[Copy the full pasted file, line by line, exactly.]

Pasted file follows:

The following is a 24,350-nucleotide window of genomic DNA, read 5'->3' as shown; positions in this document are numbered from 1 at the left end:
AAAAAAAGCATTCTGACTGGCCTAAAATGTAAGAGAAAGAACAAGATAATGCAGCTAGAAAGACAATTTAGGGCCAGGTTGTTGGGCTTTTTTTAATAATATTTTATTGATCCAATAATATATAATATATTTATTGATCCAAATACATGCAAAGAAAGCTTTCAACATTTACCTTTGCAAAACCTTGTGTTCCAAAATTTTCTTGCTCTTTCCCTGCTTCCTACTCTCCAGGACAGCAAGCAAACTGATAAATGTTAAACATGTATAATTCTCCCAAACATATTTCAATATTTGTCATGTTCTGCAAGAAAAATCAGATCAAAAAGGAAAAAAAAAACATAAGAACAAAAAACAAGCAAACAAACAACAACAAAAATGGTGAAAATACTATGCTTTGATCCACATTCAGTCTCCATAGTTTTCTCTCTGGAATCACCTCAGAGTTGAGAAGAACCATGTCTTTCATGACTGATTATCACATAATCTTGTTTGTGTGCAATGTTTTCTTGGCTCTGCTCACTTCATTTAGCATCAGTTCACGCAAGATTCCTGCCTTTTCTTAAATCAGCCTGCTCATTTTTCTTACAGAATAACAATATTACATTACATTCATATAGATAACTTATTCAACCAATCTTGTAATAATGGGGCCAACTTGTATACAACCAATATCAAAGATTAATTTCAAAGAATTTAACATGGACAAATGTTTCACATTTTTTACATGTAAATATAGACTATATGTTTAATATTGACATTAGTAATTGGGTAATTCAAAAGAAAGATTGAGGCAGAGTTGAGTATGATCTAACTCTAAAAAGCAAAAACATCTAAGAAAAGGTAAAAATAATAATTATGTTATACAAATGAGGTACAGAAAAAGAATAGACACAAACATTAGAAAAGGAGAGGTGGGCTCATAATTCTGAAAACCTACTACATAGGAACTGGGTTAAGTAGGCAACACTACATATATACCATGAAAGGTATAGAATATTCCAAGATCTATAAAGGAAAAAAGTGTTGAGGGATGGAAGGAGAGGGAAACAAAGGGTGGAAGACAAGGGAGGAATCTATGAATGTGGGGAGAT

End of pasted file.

The following is a 24,350-nucleotide window of genomic DNA, read 5'->3' as shown; positions in this document are numbered from 1 at the left end:
AAAAAAAGCATTCTGACTGGCCTAAAATGTAAGAGAAAGAACAAGATAATGCAGCTAGAAAGACAATTTAGGGCCAGGTTGTTGGGCTTTTTTTAATAATATTTTATTGATCCAATAATATATAATATATTTATTGATCCAAATACATGCAAAGAAAGCTTTCAACATTTACCTTTGCAAAACCTTGTGTTCCAAAATTTTCTTGCTCTTTCCCTGCTTCCTACTCTCCAGGACAGCAAGCAAACTGATAAATGTTAAACATGTATAATTCTCCCAAACATATTTCAATATTTGTCATGTTCTGCAAGAAAAATCAGATCAAAAAGGAAAAAAAAAACATAAGAACAAAAAACAAGCAAACAAACAACAACAAAAATGGTGAAAATACTATGCTTTGATCCACATTCAGTCTCCATAGTTTTCTCTCTGGAATCACCTCAGAGTTGAGAAGAACCATGTCTTTCATGACTGATTATCACATAATCTTGTTTGTGTGCAATGTTTTCTTGGCTCTGCTCACTTCATTTAGCATCAGTTCACGCAAGATTCCTGCCTTTTCTTAAATCAGCCTGCTCATTTTTCTTACAGAATAACAATATTACATTACATTCATATAGATAACTTATTCAACCAATCTTGTAATAATGGGGCCAACTTGTATACAACCAATATCAAAGATTAATTTCAAAGAATTTAACATGGACAAATGTTTCACATTTTTTACATGTAAATATAGACTATATGTTTAATATTGACATTAGTAATTGGGTAATTCAAAAGAAAGATTGAGGCAGAGTTGAGTATGATCTAACTCTAAAAAGCAAAAACATCTAAGAAAAGGTAAAAATAATAATTATGTTATACAAATGAGGTACAGAAAAAGAATAGACACAAACATTAGAAAAGGAGAGGTGGGCTCATAATTCTGAAAACCTACTACATAGGAACTGGGTTAAGTAGGCAACACTACATATATACCATGAAAGGTATAGAATATTCCAAGATCTATAAAGGAAAAAAGTGTTGAGGGATGGAAGGAGAGGGAAACAAAGGGTGGAAGACAAGGGAGGAATCTATGAATGTGGGGAGAT